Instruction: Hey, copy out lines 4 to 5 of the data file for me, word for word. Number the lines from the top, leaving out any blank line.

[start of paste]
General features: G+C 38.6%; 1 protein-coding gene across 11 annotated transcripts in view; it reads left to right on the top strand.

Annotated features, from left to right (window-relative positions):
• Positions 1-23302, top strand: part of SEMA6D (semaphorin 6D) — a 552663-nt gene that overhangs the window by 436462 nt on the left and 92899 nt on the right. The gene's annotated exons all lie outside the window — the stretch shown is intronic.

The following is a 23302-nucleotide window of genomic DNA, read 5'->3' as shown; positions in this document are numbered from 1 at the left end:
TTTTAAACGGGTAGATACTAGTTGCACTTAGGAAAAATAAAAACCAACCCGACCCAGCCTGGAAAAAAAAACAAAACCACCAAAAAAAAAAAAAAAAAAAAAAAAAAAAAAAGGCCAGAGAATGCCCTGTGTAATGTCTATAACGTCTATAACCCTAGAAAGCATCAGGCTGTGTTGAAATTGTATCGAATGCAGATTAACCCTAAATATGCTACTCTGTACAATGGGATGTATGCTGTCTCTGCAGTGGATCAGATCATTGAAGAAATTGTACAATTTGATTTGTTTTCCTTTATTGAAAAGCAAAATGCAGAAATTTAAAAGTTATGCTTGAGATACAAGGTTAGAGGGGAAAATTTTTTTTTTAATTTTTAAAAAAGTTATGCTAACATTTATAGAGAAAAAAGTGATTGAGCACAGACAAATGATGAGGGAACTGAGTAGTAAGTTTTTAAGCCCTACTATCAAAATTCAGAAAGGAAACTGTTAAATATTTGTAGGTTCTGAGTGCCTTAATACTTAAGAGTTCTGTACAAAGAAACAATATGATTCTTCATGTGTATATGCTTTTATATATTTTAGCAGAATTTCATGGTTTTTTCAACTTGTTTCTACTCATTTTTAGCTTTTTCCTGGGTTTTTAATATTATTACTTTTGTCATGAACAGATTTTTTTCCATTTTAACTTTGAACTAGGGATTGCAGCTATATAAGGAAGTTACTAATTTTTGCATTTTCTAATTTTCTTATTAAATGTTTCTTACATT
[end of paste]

The following is a 23302-nucleotide window of genomic DNA, read 5'->3' as shown; positions in this document are numbered from 1 at the left end:
TTTTAAACGGGTAGATACTAGTTGCACTTAGGAAAAATAAAAACCAACCCGACCCAGCCTGGAAAAAAAAACAAAACCACCAAAAAAAAAAAAAAAAAAAAAAAAAAAAAAAGGCCAGAGAATGCCCTGTGTAATGTCTATAACGTCTATAACCCTAGAAAGCATCAGGCTGTGTTGAAATTGTATCGAATGCAGATTAACCCTAAATATGCTACTCTGTACAATGGGATGTATGCTGTCTCTGCAGTGGATCAGATCATTGAAGAAATTGTACAATTTGATTTGTTTTCCTTTATTGAAAAGCAAAATGCAGAAATTTAAAAGTTATGCTTGAGATACAAGGTTAGAGGGGAAAATTTTTTTTTTAATTTTTAAAAAAGTTATGCTAACATTTATAGAGAAAAAAGTGATTGAGCACAGACAAATGATGAGGGAACTGAGTAGTAAGTTTTTAAGCCCTACTATCAAAATTCAGAAAGGAAACTGTTAAATATTTGTAGGTTCTGAGTGCCTTAATACTTAAGAGTTCTGTACAAAGAAACAATATGATTCTTCATGTGTATATGCTTTTATATATTTTAGCAGAATTTCATGGTTTTTTCAACTTGTTTCTACTCATTTTTAGCTTTTTCCTGGGTTTTTAATATTATTACTTTTGTCATGAACAGATTTTTTTCCATTTTAACTTTGAACTAGGGATTGCAGCTATATAAGGAAGTTACTAATTTTTGCATTTTCTAATTTTCTTATTAAATGTTTCTTACATT